Trends don’t just happen overnight, and they aren’t always obvious—at least in the beginning. They can take years to develop. As a person who pays more attention to packaging design than most (it’s part of the job, after all), I’ve seen a subtle shift occurring. It’s there when I walk down the grocery aisles. I’ve seen it creeping in when I read all the new product releases and look at the photos. It’s on frozen food packaging, pet foods and beverages. Especially on packaging of spirits.
The Sir Kensington’s line of ketchup, mustard and mayo condiments has entered the market with shelf-differentiating custom bottles, produced by Pretium Packaging. “Starting out without a marketing budget and no pedigree in the food space, we knew that the package would have to work hard for us in order for the product to get attention,” explains Scott Norton, cofounder of Sir Kensington’s. “Our goal was a package that had more of an organic shape.
From the original recipe created and served locally in the Hot Gossip Lake Tahoe coffee shop in 1995, Tahoe Trail Bar had developed a reputation as the go-to snack for all kinds of outdoor sports and adventure. When Wes King, owner and CEO, bought the recipe for the single-flavor bar and rights to make the product in 2010, the nutrition, health and wellness category was growing exponentially. He realized it was time to get Tahoe Trail Bar introduced to a wider audience.
Muck Rack makes it simple to find people, tweets, or articles that mention any name, keyword, company, hashtag etc. We've compiled this guide to help you make the most of your search.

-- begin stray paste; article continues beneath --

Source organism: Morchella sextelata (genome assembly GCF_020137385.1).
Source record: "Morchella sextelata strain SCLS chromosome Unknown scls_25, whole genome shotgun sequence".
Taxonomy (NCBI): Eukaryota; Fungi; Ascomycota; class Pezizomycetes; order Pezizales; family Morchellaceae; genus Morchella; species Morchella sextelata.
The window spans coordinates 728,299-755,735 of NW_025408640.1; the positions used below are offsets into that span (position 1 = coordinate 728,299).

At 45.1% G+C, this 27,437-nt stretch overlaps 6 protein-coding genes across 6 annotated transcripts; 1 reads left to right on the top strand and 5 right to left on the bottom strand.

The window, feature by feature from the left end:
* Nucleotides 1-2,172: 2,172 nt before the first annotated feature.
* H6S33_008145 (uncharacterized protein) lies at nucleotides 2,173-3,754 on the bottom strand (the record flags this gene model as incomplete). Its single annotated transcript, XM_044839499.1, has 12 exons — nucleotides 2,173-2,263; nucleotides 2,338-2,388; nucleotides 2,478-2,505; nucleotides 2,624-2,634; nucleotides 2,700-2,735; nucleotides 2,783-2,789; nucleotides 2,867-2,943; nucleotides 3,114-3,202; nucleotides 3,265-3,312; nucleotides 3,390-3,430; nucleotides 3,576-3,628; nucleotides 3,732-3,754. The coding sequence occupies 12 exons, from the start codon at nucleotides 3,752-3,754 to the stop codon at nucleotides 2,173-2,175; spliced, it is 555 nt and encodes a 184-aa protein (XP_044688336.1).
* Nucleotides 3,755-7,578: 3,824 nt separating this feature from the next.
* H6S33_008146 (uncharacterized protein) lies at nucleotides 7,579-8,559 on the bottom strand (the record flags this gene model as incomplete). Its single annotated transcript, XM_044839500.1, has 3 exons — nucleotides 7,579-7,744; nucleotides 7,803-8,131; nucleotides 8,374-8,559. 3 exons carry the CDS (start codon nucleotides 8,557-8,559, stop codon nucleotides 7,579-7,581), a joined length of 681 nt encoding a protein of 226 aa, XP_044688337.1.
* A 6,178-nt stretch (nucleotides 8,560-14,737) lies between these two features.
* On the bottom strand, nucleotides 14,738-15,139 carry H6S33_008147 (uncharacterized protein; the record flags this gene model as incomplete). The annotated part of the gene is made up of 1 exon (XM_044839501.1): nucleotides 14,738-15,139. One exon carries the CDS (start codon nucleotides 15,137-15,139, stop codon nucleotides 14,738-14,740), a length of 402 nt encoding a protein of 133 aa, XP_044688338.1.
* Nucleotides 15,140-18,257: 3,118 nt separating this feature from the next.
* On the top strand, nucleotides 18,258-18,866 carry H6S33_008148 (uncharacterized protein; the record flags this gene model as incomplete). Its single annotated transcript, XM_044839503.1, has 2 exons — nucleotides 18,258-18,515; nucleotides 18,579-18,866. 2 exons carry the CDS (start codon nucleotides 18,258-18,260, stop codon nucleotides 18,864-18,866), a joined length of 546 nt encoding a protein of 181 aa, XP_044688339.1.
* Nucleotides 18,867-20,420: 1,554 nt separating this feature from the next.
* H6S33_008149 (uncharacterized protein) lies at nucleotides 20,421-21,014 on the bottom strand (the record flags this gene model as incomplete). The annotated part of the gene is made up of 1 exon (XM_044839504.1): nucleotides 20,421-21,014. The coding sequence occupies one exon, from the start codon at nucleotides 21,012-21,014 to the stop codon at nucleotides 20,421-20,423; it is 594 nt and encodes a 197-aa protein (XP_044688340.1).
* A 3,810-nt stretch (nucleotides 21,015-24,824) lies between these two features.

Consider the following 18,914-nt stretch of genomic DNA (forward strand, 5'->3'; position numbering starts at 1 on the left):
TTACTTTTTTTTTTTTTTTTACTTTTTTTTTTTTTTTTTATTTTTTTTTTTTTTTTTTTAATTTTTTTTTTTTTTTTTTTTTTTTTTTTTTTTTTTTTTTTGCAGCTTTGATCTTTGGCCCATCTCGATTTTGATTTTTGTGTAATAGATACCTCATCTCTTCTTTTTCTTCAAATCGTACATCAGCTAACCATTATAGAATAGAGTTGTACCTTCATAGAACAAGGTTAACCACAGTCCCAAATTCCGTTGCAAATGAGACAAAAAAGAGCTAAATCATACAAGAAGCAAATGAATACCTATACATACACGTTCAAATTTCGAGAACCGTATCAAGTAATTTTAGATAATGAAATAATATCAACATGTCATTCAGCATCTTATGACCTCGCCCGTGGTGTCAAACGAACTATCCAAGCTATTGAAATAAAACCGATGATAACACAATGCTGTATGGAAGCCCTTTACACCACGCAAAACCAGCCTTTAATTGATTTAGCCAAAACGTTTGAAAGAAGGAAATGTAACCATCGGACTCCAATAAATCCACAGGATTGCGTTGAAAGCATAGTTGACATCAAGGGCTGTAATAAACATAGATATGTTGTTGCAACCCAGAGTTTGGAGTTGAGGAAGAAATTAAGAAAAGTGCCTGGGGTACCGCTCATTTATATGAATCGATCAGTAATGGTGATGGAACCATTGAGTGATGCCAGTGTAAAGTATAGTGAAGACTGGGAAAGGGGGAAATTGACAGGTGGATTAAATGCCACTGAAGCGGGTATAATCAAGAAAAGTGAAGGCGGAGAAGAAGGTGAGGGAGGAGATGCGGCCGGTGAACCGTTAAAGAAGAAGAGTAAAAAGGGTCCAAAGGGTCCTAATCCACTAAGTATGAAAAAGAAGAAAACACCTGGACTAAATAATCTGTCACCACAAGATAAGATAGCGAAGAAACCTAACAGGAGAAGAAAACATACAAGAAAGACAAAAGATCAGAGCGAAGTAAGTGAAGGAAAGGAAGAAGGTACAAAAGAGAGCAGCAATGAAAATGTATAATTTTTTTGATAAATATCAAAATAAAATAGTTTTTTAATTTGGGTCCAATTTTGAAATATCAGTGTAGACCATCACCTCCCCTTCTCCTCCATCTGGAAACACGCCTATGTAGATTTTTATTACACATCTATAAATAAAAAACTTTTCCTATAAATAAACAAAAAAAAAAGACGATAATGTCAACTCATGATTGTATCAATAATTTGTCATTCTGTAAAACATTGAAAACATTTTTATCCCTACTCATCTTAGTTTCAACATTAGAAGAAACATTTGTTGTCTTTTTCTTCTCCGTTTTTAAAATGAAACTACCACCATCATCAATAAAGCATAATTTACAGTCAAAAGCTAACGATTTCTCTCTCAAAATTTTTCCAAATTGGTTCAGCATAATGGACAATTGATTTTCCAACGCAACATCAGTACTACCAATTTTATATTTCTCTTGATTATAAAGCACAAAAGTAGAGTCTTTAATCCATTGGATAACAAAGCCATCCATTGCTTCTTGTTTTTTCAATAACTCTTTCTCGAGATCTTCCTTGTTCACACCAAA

Selecting a term
Start searching tweets, articles from media outlets, articles mentioned in tweets, journalists'
names, titles and bios with some suggested searches:
Companies or Topics (e.g. iPhone, Microsoft)
Phrases (e.g. "cloud computing") — use quotes to keep the terms together
Twitter handles (e.g. @username) — returns those who have mentioned or replied to
Names (e.g. "David Pogue")
Hashtags (e.g. #sxsw, #london2012)
Bio details (e.g. vegan, Olympics, father)
Muck Rack's Advanced Search allows for many boolean operators.
Find results that mention multiple specified terms, use AND or
+. For example, ensure each result contains both Elon Musk and Mark Zuckerberg by
searching Musk AND Zuckerberg or Musk + Zuckerberg.
Use the operators OR or , to broaden your search when you'd like either of
multiple terms to appear in results. (This is the default behavior of our search when no operators
are used). For example, results will contain either cake or cookie by searching cake OR cookie or cake,cookie
Use NOT or - to subtract results from your search. For
example, searching Disney will yield results about the Walt Disney Company as well as Walt Disney
World Resort. To exclude mentions of Disney World, search for Disney -World or Disney
When using one of these operators with a phrase, enclose it in quotation marks. For example, you can
find results about smartphones excluding Apple's iPhone 4S by searching smartphone -"iPhone
Exact case matching or punctuation
If you're searching for a brand name or keyword that relies on specific punctuation marks or capitalization, you can
find results that match your exact query by adding matchcase: before the keyword you're searching for, like matchcase:E*TRADE .
Use parentheses to separate multiple
boolean phrases. For example, to find journalists talking about having fun in Disney World or
Disneyland, search for ("disney world" OR disneyland) AND fun.
An asterisk can be used to search for any variation of a root word truncated by the asterisk. For example, searching for admin* will return results for administrator, administration, administer, administered, etc.
A near operator is an AND operator where you can control the distance between the words. You can vary the distance the near operation uses by adding a forward slash and number (between 0-99) such as strawberries NEAR/10 "whipped cream", which means the strawberries must exist within 10 words of "whipped cream".